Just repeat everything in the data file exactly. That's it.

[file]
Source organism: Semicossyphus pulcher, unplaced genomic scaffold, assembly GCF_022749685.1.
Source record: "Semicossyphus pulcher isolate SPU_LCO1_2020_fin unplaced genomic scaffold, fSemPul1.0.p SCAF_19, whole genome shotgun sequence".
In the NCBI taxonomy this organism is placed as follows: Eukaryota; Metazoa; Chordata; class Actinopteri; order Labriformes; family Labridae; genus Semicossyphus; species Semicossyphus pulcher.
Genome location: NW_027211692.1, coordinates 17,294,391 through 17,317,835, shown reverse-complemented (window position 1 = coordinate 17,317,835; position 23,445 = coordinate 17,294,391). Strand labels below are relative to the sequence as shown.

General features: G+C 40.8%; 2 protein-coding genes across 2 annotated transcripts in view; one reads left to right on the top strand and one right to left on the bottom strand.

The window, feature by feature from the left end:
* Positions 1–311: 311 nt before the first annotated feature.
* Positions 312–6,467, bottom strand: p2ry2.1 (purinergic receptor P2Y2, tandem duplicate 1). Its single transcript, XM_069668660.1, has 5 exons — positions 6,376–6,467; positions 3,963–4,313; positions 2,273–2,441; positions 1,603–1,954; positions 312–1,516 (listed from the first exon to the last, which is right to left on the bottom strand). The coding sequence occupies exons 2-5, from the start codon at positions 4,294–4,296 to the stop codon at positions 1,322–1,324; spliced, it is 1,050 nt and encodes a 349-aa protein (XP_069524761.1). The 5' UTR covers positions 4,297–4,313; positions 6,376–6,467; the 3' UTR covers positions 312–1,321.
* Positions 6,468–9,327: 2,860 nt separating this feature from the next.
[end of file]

Source organism: Semicossyphus pulcher, unplaced genomic scaffold, assembly GCF_022749685.1.
Source record: "Semicossyphus pulcher isolate SPU_LCO1_2020_fin unplaced genomic scaffold, fSemPul1.0.p SCAF_19, whole genome shotgun sequence".
In the NCBI taxonomy this organism is placed as follows: Eukaryota; Metazoa; Chordata; class Actinopteri; order Labriformes; family Labridae; genus Semicossyphus; species Semicossyphus pulcher.
Genome location: NW_027211692.1, coordinates 17,294,391 through 17,317,835, shown reverse-complemented (window position 1 = coordinate 17,317,835; position 23,445 = coordinate 17,294,391). Strand labels below are relative to the sequence as shown.

General features: G+C 40.8%; 2 protein-coding genes across 2 annotated transcripts in view; one reads left to right on the top strand and one right to left on the bottom strand.

The window, feature by feature from the left end:
* Positions 1–311: 311 nt before the first annotated feature.
* Positions 312–6,467, bottom strand: p2ry2.1 (purinergic receptor P2Y2, tandem duplicate 1). Its single transcript, XM_069668660.1, has 5 exons — positions 6,376–6,467; positions 3,963–4,313; positions 2,273–2,441; positions 1,603–1,954; positions 312–1,516 (listed from the first exon to the last, which is right to left on the bottom strand). The coding sequence occupies exons 2-5, from the start codon at positions 4,294–4,296 to the stop codon at positions 1,322–1,324; spliced, it is 1,050 nt and encodes a 349-aa protein (XP_069524761.1). The 5' UTR covers positions 4,297–4,313; positions 6,376–6,467; the 3' UTR covers positions 312–1,321.
* Positions 6,468–9,327: 2,860 nt separating this feature from the next.